At the Stafford Theater Arts Center in Manahawkin, sixth grade students are performing a show about the dangers of alcohol and drug use.
Twelve-year-old Anthony Oddo plays the role of David. The character takes heroin and overdoses. EMT and police officers enter, rip off his shirt and preform CPR. Then, they take David away on a stretcher.
But this isn’t your average play. The audience of sixth graders is rushed out of the theater to follow the play outside.
“They were like yelling for us to clear the way so they could get through was very shocking,” said student Ashley Mason.
“It’s not just somebody talking to them,” said Ken Rodenbaugh. “They’re actually living it.”
David is taken to Hackensack Meridian Health Southern Ocean Medical Center. The students follow the ambulance from the school to the hospital to see the scene unfold as if it was a real life scenario.
At the hospital, staff work to revive David. In the end, he is pronounced dead. Students watch as his parents are notified of his death. Afterward, they’re moved to another room in the hospital to talk about what they just saw.
“It was hard to watch a mom lose a son that early in his life,” said student Kyle Skiendziwlewski.
“We make it as realistic as we possibly can because we want everyone one of you to remember how you felt seeing what you saw today,” said Christopher Fritz, Stafford Township community policing officer.
Ken Rodenbaugh, the Project Aware coordinator at Hackensack Meridian Health Southern Ocean Medical Center, said it was bad choices that he made in high school that got him addicted to pills. He grew up in a nice home, he was a nurse, he never thought it would happen to him.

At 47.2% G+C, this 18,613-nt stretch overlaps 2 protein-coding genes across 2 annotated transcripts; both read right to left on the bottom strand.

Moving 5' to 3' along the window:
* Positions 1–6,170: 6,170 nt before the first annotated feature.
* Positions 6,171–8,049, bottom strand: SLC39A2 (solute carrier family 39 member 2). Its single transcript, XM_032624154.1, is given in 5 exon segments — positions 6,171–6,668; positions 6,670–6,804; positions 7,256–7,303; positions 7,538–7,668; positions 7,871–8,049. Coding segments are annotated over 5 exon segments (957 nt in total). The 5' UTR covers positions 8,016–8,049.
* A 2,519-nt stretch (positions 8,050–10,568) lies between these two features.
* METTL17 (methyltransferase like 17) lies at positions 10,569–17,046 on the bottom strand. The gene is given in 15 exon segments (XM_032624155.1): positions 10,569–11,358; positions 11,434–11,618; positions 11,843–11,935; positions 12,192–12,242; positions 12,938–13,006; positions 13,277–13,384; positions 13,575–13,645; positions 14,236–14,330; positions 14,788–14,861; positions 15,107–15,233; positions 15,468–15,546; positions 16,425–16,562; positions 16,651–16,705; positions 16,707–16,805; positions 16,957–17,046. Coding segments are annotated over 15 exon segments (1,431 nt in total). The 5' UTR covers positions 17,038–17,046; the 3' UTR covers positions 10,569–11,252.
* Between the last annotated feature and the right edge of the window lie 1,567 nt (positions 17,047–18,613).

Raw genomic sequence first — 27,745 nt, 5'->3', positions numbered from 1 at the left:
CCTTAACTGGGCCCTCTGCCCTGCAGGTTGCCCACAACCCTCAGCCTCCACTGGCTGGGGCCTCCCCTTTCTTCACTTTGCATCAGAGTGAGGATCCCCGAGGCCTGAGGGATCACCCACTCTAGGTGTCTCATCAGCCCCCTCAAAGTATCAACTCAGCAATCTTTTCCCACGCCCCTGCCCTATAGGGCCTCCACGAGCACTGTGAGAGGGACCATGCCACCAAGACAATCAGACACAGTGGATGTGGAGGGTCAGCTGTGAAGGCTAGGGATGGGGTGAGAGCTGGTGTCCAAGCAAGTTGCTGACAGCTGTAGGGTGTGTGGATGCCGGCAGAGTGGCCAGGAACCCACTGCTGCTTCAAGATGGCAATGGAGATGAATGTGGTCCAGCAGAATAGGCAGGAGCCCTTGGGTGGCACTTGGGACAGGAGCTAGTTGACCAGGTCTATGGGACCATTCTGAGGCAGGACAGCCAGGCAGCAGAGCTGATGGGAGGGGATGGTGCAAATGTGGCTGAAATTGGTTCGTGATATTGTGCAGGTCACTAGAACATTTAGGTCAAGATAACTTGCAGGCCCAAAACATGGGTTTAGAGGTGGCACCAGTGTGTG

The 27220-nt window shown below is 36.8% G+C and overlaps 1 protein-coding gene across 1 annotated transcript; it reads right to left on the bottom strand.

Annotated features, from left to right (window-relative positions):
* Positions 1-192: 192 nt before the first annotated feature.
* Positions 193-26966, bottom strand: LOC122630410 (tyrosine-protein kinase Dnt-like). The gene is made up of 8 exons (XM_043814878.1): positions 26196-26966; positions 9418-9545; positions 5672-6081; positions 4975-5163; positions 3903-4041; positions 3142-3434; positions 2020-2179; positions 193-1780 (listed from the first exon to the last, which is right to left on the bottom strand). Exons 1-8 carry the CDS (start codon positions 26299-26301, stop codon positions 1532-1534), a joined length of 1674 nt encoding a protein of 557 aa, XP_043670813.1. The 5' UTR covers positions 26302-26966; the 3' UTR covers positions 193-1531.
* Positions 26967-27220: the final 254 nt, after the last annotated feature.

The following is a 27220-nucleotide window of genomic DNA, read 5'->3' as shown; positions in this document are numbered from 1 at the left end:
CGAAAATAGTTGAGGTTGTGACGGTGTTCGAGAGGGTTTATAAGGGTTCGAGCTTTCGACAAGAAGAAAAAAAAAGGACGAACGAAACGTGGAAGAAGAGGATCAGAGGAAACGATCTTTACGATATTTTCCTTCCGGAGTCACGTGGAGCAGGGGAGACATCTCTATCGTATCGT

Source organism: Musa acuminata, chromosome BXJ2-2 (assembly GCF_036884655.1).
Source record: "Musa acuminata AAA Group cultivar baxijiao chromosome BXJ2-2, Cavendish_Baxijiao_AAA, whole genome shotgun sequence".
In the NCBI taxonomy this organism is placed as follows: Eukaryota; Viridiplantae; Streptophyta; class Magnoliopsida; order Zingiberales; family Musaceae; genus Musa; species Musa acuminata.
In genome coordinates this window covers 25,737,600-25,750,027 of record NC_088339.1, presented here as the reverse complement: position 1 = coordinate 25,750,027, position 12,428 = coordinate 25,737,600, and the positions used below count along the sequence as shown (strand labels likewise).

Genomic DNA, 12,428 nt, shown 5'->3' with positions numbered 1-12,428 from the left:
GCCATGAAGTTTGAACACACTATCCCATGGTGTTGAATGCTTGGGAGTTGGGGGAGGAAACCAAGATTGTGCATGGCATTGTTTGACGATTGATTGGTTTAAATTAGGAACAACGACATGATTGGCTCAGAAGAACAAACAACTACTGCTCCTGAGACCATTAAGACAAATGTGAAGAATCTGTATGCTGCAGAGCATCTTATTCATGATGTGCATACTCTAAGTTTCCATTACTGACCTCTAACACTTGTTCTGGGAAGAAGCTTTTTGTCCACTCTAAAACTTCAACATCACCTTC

“You don’t really care about addiction until it directly affects you. You don’t really think it can happen to you until it directly affects you. So this program is a way to directly affect the children, make it personal, without it being personal for them,” said Rodenbaugh.
Fritz has been with Project Aware for 20 years. He’s heard criticism that this is too realistic for sixth graders to witness, but he says former students tell him what an impact this play had on their lives.
“This is the exact age for them to be experiencing this,” he said.
Oddo was happy to be a part of an experience that will stay with his classmates as they grow up.
“We’re leading up to high school and middle school and a lot of this stuff does happen,” Oddo said.
The 12-year-old wants to be a police officer, so it makes sense that helping people avoid bad choices is a priority.